C. COTTA and A. J. FERNÁNDEZ
Universidad de Málaga, Spain
The foundations for evolutionary algorithms (EAs) were established at the end of the 1960s [1,2] and strengthened at the beginning of the 1970s [3,4]. EAs appeared as an alternative to exact or approximate optimization methods whose performance in many real problems was not acceptable. When applied to real problems, EAs provide a valuable relation between the quality of the solution and the efficiency in obtaining it; for this reason these techniques attracted the immediate attention of many researchers and became what they now represent: a cutting-edge approach to real-world optimization. Certainly, this has also been the case for related techniques such as simulated annealing (SA)  and tabu search (TS) . The term metaheuristics has been coined to denote them.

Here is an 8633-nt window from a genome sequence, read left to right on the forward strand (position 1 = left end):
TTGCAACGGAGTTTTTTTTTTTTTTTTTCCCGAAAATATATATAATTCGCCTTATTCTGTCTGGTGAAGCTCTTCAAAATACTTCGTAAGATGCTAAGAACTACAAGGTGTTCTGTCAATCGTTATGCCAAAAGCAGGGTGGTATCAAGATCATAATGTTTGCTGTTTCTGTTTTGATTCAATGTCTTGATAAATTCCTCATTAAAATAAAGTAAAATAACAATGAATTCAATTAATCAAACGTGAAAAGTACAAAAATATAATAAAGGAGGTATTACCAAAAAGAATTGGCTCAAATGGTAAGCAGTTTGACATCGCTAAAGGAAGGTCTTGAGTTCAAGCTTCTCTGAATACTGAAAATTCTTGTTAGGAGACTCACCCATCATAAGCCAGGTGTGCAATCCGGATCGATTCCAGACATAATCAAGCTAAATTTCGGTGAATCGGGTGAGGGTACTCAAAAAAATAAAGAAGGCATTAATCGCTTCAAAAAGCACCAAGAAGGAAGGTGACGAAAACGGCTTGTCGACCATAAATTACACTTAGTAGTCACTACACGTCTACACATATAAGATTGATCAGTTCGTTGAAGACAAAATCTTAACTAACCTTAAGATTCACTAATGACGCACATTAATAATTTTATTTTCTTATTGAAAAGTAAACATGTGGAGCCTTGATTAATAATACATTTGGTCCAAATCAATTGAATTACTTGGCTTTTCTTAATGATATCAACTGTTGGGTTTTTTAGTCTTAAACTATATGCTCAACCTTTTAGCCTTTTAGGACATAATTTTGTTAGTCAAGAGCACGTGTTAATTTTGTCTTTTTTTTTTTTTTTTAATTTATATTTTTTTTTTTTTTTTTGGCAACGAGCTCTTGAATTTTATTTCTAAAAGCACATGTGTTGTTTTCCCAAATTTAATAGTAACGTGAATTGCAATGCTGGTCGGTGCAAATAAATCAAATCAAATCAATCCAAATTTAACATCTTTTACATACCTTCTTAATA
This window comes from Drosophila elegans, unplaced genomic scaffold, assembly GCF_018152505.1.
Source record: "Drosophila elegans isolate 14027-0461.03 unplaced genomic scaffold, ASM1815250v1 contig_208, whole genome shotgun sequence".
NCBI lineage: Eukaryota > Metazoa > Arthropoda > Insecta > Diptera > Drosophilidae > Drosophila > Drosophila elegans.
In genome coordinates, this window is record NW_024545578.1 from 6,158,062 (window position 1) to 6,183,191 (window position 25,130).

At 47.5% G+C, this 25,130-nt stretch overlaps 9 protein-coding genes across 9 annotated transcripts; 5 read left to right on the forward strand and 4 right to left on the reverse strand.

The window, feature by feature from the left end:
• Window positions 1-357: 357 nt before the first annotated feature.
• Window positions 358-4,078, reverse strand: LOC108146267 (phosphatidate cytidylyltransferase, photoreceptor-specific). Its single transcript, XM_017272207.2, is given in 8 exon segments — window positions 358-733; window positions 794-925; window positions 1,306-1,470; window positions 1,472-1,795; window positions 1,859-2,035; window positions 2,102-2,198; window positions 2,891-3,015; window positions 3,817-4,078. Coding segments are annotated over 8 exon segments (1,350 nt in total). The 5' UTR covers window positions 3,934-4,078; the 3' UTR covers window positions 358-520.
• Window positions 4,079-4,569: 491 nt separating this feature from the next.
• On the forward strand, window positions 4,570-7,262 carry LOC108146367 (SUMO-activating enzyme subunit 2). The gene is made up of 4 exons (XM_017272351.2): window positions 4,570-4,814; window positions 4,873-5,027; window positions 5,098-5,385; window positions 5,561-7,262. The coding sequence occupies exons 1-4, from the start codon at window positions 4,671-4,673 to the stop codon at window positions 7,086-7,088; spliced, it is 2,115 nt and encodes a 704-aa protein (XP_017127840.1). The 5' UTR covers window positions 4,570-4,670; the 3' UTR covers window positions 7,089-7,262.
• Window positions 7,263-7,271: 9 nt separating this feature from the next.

The term hybrid evolutionary algorithm (HEA) or hybrid metaheuristics refers to the combination of an evolutionary technique (i.e., metaheuristics) and another (perhaps exact or approximate) technique for optimization. The aim is to combine the best of both worlds, with the objective of producing better results than can be obtained by any component working alone. HEAs have proved to be very successful in the optimization of many practical problems [7,8], and ...